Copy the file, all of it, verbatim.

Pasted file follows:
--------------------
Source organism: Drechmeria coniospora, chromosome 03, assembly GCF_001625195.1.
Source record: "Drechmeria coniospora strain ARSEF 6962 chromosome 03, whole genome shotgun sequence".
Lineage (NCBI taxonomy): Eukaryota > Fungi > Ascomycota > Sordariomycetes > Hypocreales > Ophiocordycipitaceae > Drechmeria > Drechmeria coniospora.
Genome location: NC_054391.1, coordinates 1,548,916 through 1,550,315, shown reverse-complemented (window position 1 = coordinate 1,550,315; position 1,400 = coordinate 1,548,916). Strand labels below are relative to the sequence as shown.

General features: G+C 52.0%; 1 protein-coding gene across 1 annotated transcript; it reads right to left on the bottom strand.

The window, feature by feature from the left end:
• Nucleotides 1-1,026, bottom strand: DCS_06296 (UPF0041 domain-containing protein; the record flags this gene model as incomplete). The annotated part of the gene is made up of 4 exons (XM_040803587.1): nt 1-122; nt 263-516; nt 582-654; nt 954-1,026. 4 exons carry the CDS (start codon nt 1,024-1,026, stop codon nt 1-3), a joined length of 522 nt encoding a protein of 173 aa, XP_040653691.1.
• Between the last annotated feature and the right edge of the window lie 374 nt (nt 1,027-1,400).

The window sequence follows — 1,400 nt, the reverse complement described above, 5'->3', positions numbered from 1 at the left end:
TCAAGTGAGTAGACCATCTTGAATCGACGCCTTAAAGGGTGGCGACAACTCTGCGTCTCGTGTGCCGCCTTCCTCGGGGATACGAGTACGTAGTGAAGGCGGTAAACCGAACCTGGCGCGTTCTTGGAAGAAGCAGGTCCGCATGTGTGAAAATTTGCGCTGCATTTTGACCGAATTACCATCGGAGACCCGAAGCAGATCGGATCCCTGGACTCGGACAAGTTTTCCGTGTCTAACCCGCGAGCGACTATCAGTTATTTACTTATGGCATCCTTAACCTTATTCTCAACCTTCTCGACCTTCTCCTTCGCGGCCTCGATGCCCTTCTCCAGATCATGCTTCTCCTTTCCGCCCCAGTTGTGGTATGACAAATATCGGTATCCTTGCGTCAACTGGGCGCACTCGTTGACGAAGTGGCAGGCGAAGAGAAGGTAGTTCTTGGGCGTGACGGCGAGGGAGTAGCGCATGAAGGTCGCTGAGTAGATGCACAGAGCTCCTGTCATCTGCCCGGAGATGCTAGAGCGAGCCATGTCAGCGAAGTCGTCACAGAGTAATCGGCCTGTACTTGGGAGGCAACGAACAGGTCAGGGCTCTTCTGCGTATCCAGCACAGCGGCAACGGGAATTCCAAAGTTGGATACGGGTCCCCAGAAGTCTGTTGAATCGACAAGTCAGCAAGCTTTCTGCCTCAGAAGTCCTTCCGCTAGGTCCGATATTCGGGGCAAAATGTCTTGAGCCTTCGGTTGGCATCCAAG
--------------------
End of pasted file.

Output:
Source organism: Drechmeria coniospora, chromosome 03, assembly GCF_001625195.1.
Source record: "Drechmeria coniospora strain ARSEF 6962 chromosome 03, whole genome shotgun sequence".
Lineage (NCBI taxonomy): Eukaryota > Fungi > Ascomycota > Sordariomycetes > Hypocreales > Ophiocordycipitaceae > Drechmeria > Drechmeria coniospora.
Genome location: NC_054391.1, coordinates 1,548,916 through 1,550,315, shown reverse-complemented (window position 1 = coordinate 1,550,315; position 1,400 = coordinate 1,548,916). Strand labels below are relative to the sequence as shown.

General features: G+C 52.0%; 1 protein-coding gene across 1 annotated transcript; it reads right to left on the bottom strand.

The window, feature by feature from the left end:
• Nucleotides 1-1,026, bottom strand: DCS_06296 (UPF0041 domain-containing protein; the record flags this gene model as incomplete). The annotated part of the gene is made up of 4 exons (XM_040803587.1): nt 1-122; nt 263-516; nt 582-654; nt 954-1,026. 4 exons carry the CDS (start codon nt 1,024-1,026, stop codon nt 1-3), a joined length of 522 nt encoding a protein of 173 aa, XP_040653691.1.
• Between the last annotated feature and the right edge of the window lie 374 nt (nt 1,027-1,400).

The window sequence follows — 1,400 nt, the reverse complement described above, 5'->3', positions numbered from 1 at the left end:
TCAAGTGAGTAGACCATCTTGAATCGACGCCTTAAAGGGTGGCGACAACTCTGCGTCTCGTGTGCCGCCTTCCTCGGGGATACGAGTACGTAGTGAAGGCGGTAAACCGAACCTGGCGCGTTCTTGGAAGAAGCAGGTCCGCATGTGTGAAAATTTGCGCTGCATTTTGACCGAATTACCATCGGAGACCCGAAGCAGATCGGATCCCTGGACTCGGACAAGTTTTCCGTGTCTAACCCGCGAGCGACTATCAGTTATTTACTTATGGCATCCTTAACCTTATTCTCAACCTTCTCGACCTTCTCCTTCGCGGCCTCGATGCCCTTCTCCAGATCATGCTTCTCCTTTCCGCCCCAGTTGTGGTATGACAAATATCGGTATCCTTGCGTCAACTGGGCGCACTCGTTGACGAAGTGGCAGGCGAAGAGAAGGTAGTTCTTGGGCGTGACGGCGAGGGAGTAGCGCATGAAGGTCGCTGAGTAGATGCACAGAGCTCCTGTCATCTGCCCGGAGATGCTAGAGCGAGCCATGTCAGCGAAGTCGTCACAGAGTAATCGGCCTGTACTTGGGAGGCAACGAACAGGTCAGGGCTCTTCTGCGTATCCAGCACAGCGGCAACGGGAATTCCAAAGTTGGATACGGGTCCCCAGAAGTCTGTTGAATCGACAAGTCAGCAAGCTTTCTGCCTCAGAAGTCCTTCCGCTAGGTCCGATATTCGGGGCAAAATGTCTTGAGCCTTCGGTTGGCATCCAAG